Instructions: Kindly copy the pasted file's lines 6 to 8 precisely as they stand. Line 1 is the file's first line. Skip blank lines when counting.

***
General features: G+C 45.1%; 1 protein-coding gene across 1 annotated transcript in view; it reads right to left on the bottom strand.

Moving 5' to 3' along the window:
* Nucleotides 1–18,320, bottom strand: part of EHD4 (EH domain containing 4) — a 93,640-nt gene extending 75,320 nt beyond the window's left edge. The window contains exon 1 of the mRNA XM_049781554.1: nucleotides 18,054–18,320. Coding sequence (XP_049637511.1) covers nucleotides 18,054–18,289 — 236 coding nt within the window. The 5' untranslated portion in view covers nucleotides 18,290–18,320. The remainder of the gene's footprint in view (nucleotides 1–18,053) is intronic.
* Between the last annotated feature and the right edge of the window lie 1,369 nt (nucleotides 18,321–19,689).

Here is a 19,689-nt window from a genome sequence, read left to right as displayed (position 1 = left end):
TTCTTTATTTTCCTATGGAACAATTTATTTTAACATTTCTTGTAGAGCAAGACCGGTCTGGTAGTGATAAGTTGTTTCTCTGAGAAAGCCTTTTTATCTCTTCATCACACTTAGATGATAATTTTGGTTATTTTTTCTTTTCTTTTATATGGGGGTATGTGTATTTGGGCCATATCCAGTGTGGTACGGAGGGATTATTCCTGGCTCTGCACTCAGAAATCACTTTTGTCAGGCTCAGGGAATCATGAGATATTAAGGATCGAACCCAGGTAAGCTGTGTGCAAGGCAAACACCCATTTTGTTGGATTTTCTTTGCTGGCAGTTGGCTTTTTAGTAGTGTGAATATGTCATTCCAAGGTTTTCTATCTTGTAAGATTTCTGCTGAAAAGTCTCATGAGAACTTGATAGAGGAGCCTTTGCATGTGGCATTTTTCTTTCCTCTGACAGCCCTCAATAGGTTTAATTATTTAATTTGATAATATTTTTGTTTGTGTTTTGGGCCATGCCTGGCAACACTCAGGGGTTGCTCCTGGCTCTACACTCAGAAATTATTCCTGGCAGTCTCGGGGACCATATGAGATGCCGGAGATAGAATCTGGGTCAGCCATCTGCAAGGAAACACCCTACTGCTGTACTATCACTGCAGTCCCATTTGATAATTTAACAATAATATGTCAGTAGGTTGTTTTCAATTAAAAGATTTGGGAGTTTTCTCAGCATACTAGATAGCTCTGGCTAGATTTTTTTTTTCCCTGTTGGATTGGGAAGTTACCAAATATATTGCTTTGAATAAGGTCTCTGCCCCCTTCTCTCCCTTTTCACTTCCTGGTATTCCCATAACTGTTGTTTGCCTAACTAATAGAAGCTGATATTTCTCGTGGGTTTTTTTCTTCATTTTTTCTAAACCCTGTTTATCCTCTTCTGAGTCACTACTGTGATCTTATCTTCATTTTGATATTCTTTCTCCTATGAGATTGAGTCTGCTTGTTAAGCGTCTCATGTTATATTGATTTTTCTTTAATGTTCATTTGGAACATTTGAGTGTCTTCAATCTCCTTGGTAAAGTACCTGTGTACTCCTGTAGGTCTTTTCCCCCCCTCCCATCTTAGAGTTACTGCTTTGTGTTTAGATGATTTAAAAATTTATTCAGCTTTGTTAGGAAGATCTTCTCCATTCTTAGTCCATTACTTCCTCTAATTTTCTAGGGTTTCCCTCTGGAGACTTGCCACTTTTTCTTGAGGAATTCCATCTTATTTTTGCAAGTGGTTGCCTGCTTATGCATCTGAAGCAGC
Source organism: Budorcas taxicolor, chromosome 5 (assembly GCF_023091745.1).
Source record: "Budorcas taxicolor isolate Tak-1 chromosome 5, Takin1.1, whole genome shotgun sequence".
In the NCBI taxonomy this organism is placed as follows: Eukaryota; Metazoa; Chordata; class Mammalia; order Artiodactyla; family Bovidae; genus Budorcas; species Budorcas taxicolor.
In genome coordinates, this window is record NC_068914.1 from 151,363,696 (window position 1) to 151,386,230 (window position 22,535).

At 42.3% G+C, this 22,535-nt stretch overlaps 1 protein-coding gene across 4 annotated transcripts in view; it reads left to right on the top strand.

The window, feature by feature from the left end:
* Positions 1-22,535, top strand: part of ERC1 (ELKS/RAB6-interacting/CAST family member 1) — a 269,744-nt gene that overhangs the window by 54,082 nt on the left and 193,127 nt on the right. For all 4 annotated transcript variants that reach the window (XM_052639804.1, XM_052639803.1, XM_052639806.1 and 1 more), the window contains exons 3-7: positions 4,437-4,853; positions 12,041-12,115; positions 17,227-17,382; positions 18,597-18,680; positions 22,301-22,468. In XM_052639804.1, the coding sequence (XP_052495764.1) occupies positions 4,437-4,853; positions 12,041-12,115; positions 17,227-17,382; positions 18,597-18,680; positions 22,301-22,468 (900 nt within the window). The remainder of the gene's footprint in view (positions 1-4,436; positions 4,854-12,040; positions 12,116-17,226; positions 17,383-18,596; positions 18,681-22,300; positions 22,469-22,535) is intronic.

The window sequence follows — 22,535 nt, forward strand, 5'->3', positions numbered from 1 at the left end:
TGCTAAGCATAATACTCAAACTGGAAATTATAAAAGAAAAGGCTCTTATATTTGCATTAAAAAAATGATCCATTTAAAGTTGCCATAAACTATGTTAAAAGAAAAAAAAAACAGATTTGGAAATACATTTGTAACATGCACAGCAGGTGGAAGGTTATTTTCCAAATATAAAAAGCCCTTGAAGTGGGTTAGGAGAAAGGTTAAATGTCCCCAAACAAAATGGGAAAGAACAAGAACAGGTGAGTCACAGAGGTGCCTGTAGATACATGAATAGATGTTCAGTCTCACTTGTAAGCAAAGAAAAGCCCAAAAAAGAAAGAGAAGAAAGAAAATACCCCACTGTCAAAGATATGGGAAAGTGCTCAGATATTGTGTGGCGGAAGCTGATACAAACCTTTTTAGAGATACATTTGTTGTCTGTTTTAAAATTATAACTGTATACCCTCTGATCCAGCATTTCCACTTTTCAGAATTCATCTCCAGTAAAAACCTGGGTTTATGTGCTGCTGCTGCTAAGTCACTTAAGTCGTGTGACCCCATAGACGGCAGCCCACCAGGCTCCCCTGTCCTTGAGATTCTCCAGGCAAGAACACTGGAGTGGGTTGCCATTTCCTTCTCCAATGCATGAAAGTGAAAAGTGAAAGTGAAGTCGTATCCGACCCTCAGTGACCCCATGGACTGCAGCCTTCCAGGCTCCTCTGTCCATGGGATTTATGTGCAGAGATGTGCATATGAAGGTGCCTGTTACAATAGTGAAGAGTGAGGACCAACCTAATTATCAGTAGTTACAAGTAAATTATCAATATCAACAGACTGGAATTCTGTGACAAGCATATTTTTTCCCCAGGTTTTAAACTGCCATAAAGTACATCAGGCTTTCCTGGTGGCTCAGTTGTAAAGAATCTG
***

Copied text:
TTCTTTATTTTCCTATGGAACAATTTATTTTAACATTTCTTGTAGAGCAAGACCGGTCTGGTAGTGATAAGTTGTTTCTCTGAGAAAGCCTTTTTATCTCTTCATCACACTTAGATGATAATTTTGGTTATTTTTTCTTTTCTTTTATATGGGGGTATGTGTATTTGGGCCATATCCAGTGTGGTACGGAGGGATTATTCCTGGCTCTGCACTCAGAAATCACTTTTGTCAGGCTCAGGGAATCATGAGATATTAAGGATCGAACCCAGGTAAGCTGTGTGCAAGGCAAACACCCATTTTGTTGGATTTTCTTTGCTGGCAGTTGGCTTTTTAGTAGTGTGAATATGTCATTCCAAGGTTTTCTATCTTGTAAGATTTCTGCTGAAAAGTCTCATGAGAACTTGATAGAGGAGCCTTTGCATGTGGCATTTTTCTTTCCTCTGACAGCCCTCAATAGGTTTAATTATTTAATTTGATAATATTTTTGTTTGTGTTTTGGGCCATGCCTGGCAACACTCAGGGGTTGCTCCTGGCTCTACACTCAGAAATTATTCCTGGCAGTCTCGGGGACCATATGAGATGCCGGAGATAGAATCTGGGTCAGCCATCTGCAAGGAAACACCCTACTGCTGTACTATCACTGCAGTCCCATTTGATAATTTAACAATAATATGTCAGTAGGTTGTTTTCAATTAAAAGATTTGGGAGTTTTCTCAGCATACTAGATAGCTCTGGCTAGATTTTTTTTTTCCCTGTTGGATTGGGAAGTTACCAAATATATTGCTTTGAATAAGGTCTCTGCCCCCTTCTCTCCCTTTTCACTTCCTGGTATTCCCATAACTGTTGTTTGCCTAACTAATAGAAGCTGATATTTCTCGTGGGTTTTTTTCTTCATTTTTTCTAAACCCTGTTTATCCTCTTCTGAGTCACTACTGTGATCTTATCTTCATTTTGATATTCTTTCTCCTATGAGATTGAGTCTGCTTGTTAAGCGTCTCATGTTATATTGATTTTTCTTTAATGTTCATTTGGAACATTTGAGTGTCTTCAATCTCCTTGGTAAAGTACCTGTGTACTCCTGTAGGTCTTTTCCCCCCCTCCCATCTTAGAGTTACTGCTTTGTGTTTAGATGATTTAAAAATTTATTCAGCTTTGTTAGGAAGATCTTCTCCATTCTTAGTCCATTACTTCCTCTAATTTTCTAGGGTTTCCCTCTGGAGACTTGCCACTTTTTCTTGAGGAATTCCATCTTATTTTTGCAAGTGGTTGCCTGCTTATGCATCTGAAGCAGC
Source organism: Budorcas taxicolor, chromosome 5 (assembly GCF_023091745.1).
Source record: "Budorcas taxicolor isolate Tak-1 chromosome 5, Takin1.1, whole genome shotgun sequence".